The Doctor of Philosophy Degree in Hindu Studies, builds on the foundations already developed by the Master’s Degree in Hindu Studies and offers students opportunities for deep specialization within a tradition or knowledge-system (also called Sampradaya) and cross-disciplinary study, both across Hindu traditions and knowledge-systems as well as contemporary disciplines in the liberal arts, social sciences and humanities. Students can access courses offered both by HUA as well as its Affiliate institutions and are developed for professional careers in teaching, writing, and scholarship, as well as public service, leadership and global engagement with religious organizations, social service and non-profit organizations and educational institutions.
- For students who already possess a Master’s Degree in Hindu Studies, 60 Quarter Credit hours, or 20 Courses are required to earn a Doctoral Degree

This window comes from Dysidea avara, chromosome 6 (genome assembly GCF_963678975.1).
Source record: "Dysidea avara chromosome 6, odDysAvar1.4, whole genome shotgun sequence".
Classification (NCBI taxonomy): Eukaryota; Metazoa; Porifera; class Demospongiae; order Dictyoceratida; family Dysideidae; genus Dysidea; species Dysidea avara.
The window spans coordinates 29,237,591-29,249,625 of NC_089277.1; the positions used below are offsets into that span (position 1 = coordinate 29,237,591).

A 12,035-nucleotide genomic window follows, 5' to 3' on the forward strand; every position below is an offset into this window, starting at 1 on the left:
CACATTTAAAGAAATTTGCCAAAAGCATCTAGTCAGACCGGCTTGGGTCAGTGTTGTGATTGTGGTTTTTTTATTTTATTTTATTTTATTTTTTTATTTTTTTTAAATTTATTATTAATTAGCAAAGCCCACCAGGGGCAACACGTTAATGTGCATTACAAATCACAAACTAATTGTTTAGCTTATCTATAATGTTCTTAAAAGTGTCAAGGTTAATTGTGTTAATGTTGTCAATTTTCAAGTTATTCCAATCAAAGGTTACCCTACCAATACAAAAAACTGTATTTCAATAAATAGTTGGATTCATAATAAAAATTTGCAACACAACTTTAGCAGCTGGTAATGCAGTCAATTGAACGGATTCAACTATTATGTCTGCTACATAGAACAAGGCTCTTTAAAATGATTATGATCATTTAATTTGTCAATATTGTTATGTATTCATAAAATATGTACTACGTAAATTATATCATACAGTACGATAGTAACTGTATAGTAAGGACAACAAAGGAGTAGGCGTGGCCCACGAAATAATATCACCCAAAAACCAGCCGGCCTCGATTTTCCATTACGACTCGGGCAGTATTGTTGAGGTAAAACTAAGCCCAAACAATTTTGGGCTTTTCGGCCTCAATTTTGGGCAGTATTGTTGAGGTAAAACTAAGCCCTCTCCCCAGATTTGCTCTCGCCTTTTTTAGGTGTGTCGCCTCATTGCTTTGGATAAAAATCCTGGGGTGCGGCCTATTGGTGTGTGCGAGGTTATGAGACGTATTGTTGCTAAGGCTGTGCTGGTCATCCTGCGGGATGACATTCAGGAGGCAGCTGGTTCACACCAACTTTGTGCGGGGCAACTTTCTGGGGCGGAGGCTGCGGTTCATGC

- Students who do not have a Master’s Degree in Hindu Studies but possess an equivalent of 2-years of post-bachelor’s degree education in the liberal arts, humanities or social sciences, may also apply. They may receive partial equivalency credit for courses they have taken as part of the Master’s Degree they have.
- Students who do not have a Master’s Degree already may apply for an accelerated MA-PhD Degree program.
- Typically, 90 Quarter Credit hours, or 60 Semester Credit Hours are required to earn an integrated Master’s and Doctoral Degree
- Once admitted into the accelerated program, Students will have the option of completing their study with a terminal Master’s Degree or continue with their Doctoral Degree
- To earn a Doctoral Degree, students will have to take a set of Research level “Core Courses” and specialize in one or two Areas of Study, at the Doctoral Seminar level
- All Students must pass a Doctoral Qualifying Exam, (DQE), and demonstrate an adequate level of proficiency in Sanskrit, in order to qualify for the Doctoral Thesis phase of the Program